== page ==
Sexual cannibalism is common amongst spiders. The female will often eat the male after copulation, but sometimes the female will eat the male during or even before mating. This behavior is costly in terms of reproduction, as it may jeopardize the chances of successful fertilization if a sufficient number of males are not present. An intriguing recent study, published in the journal Ethology, set out to investigate why this might be.
Researchers from the Experimental Station of Arid Zones evaluated the personalities and cannibalism behaviors of 80 virgin female wolf spiders (Lycosa hispanica). They predicted that more voracious females may be more aggressive and therefore less discriminating when approaching males. To test this, they first investigated voracity by observing the weight gain of the females after they were fed ad libitum. They found that some females had more docile feeding personalities, whereas others were more ravenous and gained weight quicker.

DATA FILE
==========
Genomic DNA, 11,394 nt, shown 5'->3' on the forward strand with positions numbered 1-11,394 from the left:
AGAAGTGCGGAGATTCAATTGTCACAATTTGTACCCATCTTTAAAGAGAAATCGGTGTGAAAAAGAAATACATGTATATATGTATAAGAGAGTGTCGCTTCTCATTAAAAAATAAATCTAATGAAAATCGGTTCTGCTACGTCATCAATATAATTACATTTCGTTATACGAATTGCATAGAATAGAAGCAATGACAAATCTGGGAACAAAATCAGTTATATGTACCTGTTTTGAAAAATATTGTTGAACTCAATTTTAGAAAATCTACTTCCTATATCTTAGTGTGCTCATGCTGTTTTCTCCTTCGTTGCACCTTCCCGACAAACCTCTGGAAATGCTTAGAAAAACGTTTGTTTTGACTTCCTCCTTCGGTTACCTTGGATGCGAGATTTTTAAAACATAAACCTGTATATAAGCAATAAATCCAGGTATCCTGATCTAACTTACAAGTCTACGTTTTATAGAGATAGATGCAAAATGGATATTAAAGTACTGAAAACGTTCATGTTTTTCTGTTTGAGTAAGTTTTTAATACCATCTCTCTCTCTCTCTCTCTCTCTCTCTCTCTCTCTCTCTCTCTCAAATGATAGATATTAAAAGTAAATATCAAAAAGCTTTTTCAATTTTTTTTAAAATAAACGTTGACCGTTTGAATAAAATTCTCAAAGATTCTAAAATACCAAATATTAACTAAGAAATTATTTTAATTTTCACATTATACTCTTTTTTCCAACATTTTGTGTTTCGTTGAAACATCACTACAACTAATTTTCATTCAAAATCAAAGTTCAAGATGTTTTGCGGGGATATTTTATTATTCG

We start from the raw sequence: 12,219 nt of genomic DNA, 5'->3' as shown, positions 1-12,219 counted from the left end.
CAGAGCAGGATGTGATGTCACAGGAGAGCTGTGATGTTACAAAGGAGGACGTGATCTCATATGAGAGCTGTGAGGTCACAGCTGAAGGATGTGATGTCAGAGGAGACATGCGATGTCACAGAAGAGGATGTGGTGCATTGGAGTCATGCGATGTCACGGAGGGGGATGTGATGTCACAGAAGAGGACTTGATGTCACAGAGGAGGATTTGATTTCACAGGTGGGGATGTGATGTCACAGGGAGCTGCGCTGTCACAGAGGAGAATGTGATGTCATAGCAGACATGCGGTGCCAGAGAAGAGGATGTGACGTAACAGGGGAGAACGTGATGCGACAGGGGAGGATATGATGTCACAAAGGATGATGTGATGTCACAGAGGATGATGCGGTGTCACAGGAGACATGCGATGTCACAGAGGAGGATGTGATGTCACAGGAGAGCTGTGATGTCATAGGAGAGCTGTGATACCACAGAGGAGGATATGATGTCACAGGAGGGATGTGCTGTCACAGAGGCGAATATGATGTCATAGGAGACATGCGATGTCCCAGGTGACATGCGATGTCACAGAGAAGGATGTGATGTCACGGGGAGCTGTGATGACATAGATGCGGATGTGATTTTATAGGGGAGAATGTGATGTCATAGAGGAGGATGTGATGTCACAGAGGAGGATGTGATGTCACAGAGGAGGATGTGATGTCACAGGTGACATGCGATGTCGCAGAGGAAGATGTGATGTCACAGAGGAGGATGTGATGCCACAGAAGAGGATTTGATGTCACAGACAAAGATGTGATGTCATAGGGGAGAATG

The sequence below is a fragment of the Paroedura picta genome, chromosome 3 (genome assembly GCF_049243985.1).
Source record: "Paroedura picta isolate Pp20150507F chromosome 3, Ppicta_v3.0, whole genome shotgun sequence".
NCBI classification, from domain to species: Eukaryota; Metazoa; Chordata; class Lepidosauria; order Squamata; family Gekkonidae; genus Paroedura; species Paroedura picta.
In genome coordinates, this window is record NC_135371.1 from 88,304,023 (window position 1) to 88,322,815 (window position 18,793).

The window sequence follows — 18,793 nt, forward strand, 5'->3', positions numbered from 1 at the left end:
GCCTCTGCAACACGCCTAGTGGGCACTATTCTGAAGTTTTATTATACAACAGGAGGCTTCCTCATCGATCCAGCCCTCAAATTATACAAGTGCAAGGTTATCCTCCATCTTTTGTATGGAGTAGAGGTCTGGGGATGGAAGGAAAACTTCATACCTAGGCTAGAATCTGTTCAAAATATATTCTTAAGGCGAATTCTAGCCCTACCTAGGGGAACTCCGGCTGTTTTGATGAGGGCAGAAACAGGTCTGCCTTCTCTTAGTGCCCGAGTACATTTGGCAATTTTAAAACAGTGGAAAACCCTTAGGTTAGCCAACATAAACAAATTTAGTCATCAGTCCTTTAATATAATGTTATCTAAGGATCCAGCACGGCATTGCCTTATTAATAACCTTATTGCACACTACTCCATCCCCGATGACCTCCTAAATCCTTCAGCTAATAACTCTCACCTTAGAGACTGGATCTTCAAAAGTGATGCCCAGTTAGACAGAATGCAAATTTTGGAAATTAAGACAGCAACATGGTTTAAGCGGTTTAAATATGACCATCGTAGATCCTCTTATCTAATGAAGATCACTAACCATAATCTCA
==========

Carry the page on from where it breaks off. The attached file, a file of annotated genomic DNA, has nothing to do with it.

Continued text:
They then introduced the unmated females with males and observed their cannibalistic behaviors, which yielded surprising results. Interestingly, the more voracious spiders that gained more weight during the study were more likely to cannibalize the male, whereas the more docile spiders did not always engage in cannibalism. Furthermore, when the docile spiders did kill the males they were selective in doing so; they would mate with the males that appeared to be in a good condition, but killed those that appeared weaker. The voracious spiders were not so choosey and attacked males regardless of their apparent condition.
At first glance it may seem logical that more voracious spiders exert more cannibalism, but well-fed females have more resources in terms of nutrition which could then be invested in offspring. It therefore doesn’t make sense that they engage in behaviors that could jeopardize the chance of reproductive success. The more docile females on the other hand might be lacking in nutrition and may therefore be expected to prioritize eating before reproduction, as they may not have the resources to ensure healthy offspring.
These results support other studies which have suggested that animal personalities, sexual cannibalism and sexual selection are linked, and show that male selection on condition varies depending on female growth rate in these spiders.